5. Tell them how big the opportunity is:  Revenue and traction is not necessary at this point.  That the market for your product is huge is mission critical at this point.  Get them excited.
  6. Practice the pitch so much that it seems like you are doing it off the cuff:  The 2 – 3 minute pitch needs to come off as if you are speaking to a friend telling then your companies life story for the first time.  Practice, practice, practice and edit, edit, edit always making the statements shorter, shorter and more concise.
  7. Have less content than time:  If it is a 3 minute pitch have no more than 2 minutes of material.  This way one is never nervous about running over and there is space to let your personality come through and add lib to the audience based on their response to you.
  8. Plan the transitions well: how smoothly one moves from one topic to the next is the mark of a good story teller.  If the transition is logical and seamless it feels more like a story to the audience and not a presentation / pitch.  The more story-like, the more entertaining, the more entertaining the more memorable.
  9. Prepare for Questions: founders often practice, practice, practice the pitch but forget to practice answers to questions.  Come up with a list of the most likely questions and a clear, concise and memorable response.

After considering these pitch tips, it was only a matter of weaving the the story in a sequence that made it progress. Here’s the outline we used:

Happy to report that being the amazing entrepreneur he is, he turned this advice into a pitch competition victory three days later.

We now serve over 100 clients! See who.

 

 

 

A well-thought initiative for giving back will help you reach the top faster.

The first days of the year are an ideal time to think about empathy and all the good we can be doing before our To-dos take over all the available energy. This can be a perfect time to realize that building a culture of giving in your early stage company is more than just thinking about giving. The good news is that you don’t need to have a “do good” scheme built in your product strategy or in your business plan; it is much simpler than that, yet the effects in your organization, and with your key customers, can be transformational.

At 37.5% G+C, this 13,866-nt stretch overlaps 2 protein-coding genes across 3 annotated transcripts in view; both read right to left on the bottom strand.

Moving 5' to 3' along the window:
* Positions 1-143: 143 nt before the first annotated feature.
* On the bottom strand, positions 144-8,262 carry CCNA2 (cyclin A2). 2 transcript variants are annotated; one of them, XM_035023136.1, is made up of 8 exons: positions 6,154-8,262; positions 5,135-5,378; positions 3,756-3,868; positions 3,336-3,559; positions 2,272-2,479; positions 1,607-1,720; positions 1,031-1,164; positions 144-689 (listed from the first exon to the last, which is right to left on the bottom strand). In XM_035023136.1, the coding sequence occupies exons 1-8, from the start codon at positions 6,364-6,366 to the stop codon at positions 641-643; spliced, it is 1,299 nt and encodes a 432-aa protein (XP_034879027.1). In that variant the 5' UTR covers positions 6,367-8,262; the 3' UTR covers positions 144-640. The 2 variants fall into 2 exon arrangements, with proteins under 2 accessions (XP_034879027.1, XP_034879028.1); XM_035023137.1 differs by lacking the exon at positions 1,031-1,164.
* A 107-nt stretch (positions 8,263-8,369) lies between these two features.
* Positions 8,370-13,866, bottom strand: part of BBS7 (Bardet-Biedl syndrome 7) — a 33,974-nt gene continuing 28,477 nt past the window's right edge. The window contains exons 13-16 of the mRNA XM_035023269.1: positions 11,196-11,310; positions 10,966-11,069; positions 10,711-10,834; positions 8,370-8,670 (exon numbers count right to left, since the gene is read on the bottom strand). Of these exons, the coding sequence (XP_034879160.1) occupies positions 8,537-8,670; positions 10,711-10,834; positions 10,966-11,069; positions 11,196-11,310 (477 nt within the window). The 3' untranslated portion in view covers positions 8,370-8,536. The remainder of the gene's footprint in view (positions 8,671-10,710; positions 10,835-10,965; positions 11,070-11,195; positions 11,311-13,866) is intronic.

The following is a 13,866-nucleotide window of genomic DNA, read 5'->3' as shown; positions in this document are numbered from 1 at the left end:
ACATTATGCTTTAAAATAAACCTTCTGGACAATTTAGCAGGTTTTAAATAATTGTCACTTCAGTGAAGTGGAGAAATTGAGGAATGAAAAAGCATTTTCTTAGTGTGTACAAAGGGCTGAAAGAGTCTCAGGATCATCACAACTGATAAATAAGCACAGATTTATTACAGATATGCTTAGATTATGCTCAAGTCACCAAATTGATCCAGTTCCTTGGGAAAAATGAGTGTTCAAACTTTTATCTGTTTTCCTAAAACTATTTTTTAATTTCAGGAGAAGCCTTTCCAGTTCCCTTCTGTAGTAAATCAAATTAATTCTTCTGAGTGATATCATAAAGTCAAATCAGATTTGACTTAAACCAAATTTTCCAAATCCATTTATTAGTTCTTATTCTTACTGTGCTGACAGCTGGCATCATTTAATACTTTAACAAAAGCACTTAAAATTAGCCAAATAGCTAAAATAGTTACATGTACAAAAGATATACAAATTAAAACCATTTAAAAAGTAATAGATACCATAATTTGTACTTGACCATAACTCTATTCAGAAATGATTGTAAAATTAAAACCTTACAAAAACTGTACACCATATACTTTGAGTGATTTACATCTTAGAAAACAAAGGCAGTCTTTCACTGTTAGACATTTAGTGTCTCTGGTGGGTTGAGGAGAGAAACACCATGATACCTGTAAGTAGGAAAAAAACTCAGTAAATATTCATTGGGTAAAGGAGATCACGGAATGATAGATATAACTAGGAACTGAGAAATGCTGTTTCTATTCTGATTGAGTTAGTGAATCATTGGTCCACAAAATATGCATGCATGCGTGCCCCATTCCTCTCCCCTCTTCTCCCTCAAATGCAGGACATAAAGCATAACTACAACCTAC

Focusing your team on a cause other than the quarterly goals can help you create strong bonds, build motivation and foster loyalty. Giving back through your company also gives your people meaning and a sense of connection. Finally, having a cause you officially support can boost goodwill and adoption with your customer base.

  1. Giving back is good for teams

The days when people were satisfied with donating a tiny portion of their monthly paychecks to causes are over. Millennials, who now dominate early startups want it all: they want you to give back and they want to be actively engaged in that process. Heeding to their demands is good for your organization. Enabling engaging opportunities for your team to give back builds bonds outside the office thru things such as volunteer days, pro-bono consulting and joint projects.

Better if you let your team choose the non-profit to volunteer to for or to work with, there are hundreds of non-profit organizations around you that need your help. You can choose to focus your giving back efforts at places around your location, to causes connected to the nature of your products or services, to charities who are close to your heart, or all of the above. There is no shortage of organizations that can use the expertise, energy and resources of your team to make the world better.